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FROM THIS EPISODE

This is Celia Hirschman with On the Beat for KCRW.

For the last fifty years, the traditional record label business was built on an ecosystem of radio stations, press outlets, retail stores and live venues, all of whom lived behind velvet ropes. The system closed to the public. Only the trade could participate. Today, that business is a shell of its former self.

The deluge of technological growth evolved much faster and more efficiently than the traditional record business model did. Consumers rallied against the closed system, and embraced the benefits new technology brought. And the record industry held onto the foolish belief it could stem the tide of change by managing consumers. It could not.

One would think, that by 2009, major labels would have adapted. But while labels fight over copyrights, peer-to-peer downloading and the eroding business infrastructure, the nature of the record business has changed. No longer are radio stations, press and ticket sales the sole determining factors in success. Today, the value of success is measured by information, your information. Whether it's your email address, your purchase history, or your online habits, your personal information is highly valued to the marketers of music.

If you've ever been to a concert and paid with a credit card – if you've signed up for a band's mailing list, or bought a CD online – chances are, someone has captured your email address. And that email address is prized in the right hands. You see, the most significant relationships in the music business are now the ones between the band and its audience.

Collecting and analyzing consumer information is the future of the record business. With an unlimited number of CD titles now released each year, finding a band's audience will make the road to success that much easier.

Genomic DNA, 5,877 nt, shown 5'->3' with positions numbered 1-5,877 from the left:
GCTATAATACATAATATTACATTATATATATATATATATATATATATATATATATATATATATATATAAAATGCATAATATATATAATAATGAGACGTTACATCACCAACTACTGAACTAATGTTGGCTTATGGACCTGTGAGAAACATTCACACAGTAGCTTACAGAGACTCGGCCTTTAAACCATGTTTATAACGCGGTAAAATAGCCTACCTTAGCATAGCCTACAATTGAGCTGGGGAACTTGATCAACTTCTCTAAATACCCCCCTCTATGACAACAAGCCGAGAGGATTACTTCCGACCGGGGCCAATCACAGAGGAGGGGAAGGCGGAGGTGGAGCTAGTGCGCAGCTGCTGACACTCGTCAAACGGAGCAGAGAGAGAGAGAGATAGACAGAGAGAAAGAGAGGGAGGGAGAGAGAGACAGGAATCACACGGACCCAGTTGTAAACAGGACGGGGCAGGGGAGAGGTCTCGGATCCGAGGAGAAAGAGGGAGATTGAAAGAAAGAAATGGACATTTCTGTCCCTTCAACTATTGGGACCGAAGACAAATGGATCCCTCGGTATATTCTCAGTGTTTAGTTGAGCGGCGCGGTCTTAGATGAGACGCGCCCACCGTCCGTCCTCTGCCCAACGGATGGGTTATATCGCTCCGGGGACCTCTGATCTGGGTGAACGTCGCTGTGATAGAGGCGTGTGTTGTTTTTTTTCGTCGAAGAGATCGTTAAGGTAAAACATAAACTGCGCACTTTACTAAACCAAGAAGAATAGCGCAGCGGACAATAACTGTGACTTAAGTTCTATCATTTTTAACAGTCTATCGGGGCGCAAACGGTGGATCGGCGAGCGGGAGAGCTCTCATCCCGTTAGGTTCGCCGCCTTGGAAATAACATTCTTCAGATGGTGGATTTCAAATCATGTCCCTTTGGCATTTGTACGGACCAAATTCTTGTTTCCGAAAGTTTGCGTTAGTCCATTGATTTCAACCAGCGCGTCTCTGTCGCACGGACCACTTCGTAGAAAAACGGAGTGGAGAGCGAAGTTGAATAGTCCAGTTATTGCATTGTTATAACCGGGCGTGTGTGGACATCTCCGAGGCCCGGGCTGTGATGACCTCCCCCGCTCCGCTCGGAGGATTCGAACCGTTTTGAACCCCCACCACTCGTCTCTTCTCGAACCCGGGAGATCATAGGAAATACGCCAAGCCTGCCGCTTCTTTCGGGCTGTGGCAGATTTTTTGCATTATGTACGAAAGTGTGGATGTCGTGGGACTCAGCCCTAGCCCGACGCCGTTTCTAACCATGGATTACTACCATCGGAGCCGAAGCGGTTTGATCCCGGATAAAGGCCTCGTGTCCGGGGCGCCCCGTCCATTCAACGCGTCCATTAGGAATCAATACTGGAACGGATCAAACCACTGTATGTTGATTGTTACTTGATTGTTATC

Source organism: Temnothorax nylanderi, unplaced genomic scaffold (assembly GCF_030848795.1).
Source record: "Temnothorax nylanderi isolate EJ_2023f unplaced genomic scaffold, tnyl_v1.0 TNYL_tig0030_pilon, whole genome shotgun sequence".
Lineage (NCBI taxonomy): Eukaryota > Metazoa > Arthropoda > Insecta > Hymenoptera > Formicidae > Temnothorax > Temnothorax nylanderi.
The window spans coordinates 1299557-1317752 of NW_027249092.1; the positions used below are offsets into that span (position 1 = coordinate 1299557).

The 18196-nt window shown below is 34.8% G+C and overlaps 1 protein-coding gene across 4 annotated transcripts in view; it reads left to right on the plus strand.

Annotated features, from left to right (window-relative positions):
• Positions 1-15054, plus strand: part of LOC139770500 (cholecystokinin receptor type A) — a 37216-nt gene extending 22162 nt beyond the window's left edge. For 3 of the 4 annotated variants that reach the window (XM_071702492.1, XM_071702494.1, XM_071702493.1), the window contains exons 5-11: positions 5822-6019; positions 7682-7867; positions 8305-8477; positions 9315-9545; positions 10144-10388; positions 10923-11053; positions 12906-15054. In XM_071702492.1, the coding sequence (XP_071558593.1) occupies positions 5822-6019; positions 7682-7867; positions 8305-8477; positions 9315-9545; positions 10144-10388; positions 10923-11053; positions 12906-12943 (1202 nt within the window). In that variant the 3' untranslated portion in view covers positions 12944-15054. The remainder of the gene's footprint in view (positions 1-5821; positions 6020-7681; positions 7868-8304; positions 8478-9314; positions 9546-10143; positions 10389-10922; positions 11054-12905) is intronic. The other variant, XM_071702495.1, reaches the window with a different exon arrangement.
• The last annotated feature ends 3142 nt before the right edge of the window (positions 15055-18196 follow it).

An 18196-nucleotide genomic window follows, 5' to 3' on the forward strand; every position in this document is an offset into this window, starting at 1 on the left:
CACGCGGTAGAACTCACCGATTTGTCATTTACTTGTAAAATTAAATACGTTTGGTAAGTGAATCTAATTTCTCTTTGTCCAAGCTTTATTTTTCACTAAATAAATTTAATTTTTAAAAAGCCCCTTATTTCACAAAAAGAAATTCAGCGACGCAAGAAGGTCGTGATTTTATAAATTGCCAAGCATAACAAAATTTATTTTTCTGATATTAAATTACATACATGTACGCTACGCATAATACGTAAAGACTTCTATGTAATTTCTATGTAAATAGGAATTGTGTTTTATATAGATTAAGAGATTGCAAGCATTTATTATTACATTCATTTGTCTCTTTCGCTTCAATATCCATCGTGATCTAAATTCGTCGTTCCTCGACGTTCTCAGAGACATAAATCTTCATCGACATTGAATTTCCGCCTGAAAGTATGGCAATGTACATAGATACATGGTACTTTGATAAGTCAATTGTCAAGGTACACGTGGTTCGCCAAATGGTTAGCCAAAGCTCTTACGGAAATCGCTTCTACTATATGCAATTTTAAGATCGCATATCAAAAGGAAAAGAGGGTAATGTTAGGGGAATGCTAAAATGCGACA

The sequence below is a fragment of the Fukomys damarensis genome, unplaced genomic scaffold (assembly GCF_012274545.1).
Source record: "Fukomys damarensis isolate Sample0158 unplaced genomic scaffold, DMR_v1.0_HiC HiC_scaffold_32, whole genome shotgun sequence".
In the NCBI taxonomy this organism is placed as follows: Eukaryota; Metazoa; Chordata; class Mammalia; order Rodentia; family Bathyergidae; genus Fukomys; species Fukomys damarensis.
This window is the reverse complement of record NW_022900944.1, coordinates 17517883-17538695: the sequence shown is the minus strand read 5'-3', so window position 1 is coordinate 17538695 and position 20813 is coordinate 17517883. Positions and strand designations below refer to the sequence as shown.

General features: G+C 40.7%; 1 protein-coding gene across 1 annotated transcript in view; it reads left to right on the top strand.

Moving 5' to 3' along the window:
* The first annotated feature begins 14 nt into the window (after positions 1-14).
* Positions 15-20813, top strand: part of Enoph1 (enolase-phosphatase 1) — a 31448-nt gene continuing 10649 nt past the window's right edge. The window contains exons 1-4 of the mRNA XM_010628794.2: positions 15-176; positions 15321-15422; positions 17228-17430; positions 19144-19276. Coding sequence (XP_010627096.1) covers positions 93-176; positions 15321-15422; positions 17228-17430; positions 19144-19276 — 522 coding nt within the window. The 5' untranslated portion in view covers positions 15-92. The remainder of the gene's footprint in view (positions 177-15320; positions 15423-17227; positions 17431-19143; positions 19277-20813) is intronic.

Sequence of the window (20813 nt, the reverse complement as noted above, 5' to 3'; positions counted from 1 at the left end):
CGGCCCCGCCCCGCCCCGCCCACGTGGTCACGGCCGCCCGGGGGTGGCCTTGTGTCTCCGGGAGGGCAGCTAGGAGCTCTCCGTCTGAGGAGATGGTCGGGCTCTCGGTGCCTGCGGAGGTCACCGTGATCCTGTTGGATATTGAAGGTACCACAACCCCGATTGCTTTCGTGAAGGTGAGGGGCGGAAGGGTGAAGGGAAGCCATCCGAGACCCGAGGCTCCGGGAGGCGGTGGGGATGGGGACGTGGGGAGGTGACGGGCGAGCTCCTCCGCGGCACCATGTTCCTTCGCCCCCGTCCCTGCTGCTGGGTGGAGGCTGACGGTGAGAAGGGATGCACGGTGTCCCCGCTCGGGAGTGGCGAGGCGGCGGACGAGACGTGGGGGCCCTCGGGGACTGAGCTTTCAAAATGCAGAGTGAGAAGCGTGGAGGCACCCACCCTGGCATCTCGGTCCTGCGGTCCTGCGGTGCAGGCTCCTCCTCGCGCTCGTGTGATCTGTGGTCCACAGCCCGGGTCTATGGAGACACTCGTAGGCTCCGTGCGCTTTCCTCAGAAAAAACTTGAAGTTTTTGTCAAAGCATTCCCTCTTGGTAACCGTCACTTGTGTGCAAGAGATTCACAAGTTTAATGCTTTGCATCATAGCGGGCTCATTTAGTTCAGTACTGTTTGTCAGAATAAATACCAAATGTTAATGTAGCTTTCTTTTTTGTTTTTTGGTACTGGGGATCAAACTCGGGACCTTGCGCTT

The most successful data mining company in the music space is TopSpin, a music marketing concern in Santa Monica, California. TopSpin uses their marketing analytics to deliver a band's exclusive offers and promotional opportunities to their fan base.

Next Big Sound is another company building a lot of noise for the record business. NextbigSound.com provides data of streaming song plays, comments, friends, fans and mentions. The company scours MySpace, iLike, Last FM, Facebook and Twitter and currently offers free analysis online for more than 400,000 bands. The company is the brainchild for four guys from Northwestern University, who recognized the next wave of record business marketing. Next Big Sound has just finished another round of venture capital investing.

And the MacDaddy of band websites, MySpace Music, has expressed an interest in monetizing their own data. MySpace users have well documented history of their interests on the site. By tracking and analyzing users' activity, MySpace can spot trends both large and small. Whether someone has "friended" an artist, or whether they listened to them on a band page, according to MySpace, it's all there for the taking. Not only will the information reveal which artists are most popular but also which users are most influential.

It's a brave new world in the record business and if you want to be successful, start by getting to know your fan base, one at a time.

This is Celia Hirschman with On the Beat for KCRW.

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